Status report Page 5965

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Hercules Grytpype Thynne

  • Thursday 18th May 2017, 11:59am
  • England
  • 16,533 posts
Quote: Stephen Goodlad @ 18th May 2017, 7:25 AM

I have a fick ed this morning.

That's no way to speak of Mr Balls when he has taken the time to pay you a visit.

(Well done, but have no sympathy with the hangover - try sticking your fingers down yer throat. Sick )

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chipolata

  • Friday 19th May 2017, 10:46am
  • England
  • 30,066 posts

Chip's been riding a girls bike to work this week. Proudly.

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Hercules Grytpype Thynne

  • Friday 19th May 2017, 11:07am
  • England
  • 16,533 posts

So my 96 year old Mother in law has now had to go into care and it is costing £600 per week, which means the grandchildren will lose a large chunk of their inheritance (I say inheritance, we are talking about £35,000 between 6 of them), but that's not my main concern.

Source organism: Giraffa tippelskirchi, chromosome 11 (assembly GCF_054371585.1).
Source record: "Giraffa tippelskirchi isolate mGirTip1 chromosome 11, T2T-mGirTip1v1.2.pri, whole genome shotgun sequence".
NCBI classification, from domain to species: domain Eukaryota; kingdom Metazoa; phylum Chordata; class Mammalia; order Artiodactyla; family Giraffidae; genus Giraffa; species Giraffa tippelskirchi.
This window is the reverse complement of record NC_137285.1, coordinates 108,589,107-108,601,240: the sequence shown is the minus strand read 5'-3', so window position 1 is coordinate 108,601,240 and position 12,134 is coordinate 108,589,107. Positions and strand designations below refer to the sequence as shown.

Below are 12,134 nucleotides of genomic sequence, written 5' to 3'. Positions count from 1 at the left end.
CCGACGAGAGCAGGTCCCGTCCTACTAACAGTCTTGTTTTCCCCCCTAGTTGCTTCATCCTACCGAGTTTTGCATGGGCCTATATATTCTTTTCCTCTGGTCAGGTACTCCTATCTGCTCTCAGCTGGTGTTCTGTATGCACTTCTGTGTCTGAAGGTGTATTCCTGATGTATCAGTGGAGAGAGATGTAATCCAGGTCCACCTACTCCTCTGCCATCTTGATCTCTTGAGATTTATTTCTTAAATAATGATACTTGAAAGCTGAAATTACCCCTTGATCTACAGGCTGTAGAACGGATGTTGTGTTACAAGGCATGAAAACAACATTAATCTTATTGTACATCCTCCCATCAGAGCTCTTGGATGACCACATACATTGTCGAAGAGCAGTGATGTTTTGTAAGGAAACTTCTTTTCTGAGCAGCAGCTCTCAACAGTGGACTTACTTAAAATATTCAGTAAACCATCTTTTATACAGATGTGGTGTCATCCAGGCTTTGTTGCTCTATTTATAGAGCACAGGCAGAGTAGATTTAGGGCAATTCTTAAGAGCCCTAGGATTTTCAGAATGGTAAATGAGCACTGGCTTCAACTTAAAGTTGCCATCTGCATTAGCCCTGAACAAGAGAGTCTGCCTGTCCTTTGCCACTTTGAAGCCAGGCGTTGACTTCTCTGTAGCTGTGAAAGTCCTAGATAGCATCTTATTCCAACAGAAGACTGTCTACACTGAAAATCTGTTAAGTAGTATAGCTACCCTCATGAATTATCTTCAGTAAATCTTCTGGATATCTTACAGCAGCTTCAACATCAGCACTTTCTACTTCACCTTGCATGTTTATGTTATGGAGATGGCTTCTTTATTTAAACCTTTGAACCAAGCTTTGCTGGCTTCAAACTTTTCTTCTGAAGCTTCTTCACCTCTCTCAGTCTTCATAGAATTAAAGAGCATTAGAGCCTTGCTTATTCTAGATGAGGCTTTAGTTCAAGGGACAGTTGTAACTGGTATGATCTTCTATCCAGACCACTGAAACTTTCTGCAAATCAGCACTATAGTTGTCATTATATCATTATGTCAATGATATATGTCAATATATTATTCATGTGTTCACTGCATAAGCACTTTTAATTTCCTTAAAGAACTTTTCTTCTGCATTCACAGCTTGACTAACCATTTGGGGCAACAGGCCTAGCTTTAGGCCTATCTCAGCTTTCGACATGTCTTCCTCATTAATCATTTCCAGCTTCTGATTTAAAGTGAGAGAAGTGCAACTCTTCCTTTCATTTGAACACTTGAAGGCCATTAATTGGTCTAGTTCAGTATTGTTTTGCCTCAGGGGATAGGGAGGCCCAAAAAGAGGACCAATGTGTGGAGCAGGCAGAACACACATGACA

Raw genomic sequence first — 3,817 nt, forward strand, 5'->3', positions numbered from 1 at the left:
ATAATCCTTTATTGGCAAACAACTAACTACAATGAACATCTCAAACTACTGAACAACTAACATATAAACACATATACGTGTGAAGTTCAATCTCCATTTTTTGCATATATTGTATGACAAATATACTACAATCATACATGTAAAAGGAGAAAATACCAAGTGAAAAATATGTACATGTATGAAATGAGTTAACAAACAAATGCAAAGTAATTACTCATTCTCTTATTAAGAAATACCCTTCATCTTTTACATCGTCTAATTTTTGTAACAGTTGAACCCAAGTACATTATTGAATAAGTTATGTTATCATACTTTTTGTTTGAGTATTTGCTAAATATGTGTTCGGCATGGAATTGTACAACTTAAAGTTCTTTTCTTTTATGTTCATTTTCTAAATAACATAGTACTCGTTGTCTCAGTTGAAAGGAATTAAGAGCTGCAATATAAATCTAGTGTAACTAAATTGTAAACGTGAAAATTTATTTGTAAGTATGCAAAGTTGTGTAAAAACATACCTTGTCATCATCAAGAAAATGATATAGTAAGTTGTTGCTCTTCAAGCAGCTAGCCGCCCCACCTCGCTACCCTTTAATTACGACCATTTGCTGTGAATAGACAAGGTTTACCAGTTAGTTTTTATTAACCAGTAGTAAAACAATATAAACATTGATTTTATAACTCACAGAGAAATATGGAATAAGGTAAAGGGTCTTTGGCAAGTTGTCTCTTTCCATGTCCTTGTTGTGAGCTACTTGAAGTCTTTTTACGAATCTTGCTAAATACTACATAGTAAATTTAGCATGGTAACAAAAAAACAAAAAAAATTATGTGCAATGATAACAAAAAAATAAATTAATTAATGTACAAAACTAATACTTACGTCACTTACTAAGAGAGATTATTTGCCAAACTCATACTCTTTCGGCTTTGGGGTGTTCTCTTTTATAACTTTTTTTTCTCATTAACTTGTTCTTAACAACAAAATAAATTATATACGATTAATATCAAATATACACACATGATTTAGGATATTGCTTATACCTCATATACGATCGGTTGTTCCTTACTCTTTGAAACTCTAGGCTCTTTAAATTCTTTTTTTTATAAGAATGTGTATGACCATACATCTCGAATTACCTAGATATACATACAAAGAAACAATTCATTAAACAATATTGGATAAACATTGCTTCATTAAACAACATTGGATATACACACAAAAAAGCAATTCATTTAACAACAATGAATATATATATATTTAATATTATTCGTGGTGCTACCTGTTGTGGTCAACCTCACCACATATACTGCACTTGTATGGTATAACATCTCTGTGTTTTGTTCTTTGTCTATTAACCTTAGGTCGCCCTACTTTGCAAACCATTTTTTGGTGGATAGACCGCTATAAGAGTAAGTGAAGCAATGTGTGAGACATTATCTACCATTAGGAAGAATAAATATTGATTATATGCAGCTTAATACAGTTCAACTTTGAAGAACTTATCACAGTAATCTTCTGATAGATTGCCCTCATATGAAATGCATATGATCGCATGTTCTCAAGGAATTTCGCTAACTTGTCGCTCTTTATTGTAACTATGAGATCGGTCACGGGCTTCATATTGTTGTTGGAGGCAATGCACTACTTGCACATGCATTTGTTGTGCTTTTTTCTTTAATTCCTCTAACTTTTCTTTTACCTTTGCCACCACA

There are 20 residents in the care home, so that's £12,000 a week (WTF) and what I would like to know is WHY does it cost TWELVE THOUSAND POUNDS to look after 20 people EVERY WEEK.

OK, they do get the very best of care etc., but it still seems a bit steep to me...........................what am I missing?

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keewik

  • Friday 19th May 2017, 12:13pm
  • 6,364 posts

I don't know. There are obvious things like fuel, council tax, food, toiletries etc. etc. Then there 's the wages bill. Maybe they have a high proportion of workers to residents because the residents' needs will be great. If it's a registered charity, you'd probably be able to read their financial returns online, but I don't know what the English system is for that. We have something called OSCR which keeps an eye on all registered charities, mainly so nobody in any organisation can swindle it out of money.

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Will Cam

  • Friday 19th May 2017, 1:39pm
  • England
  • 7,975 posts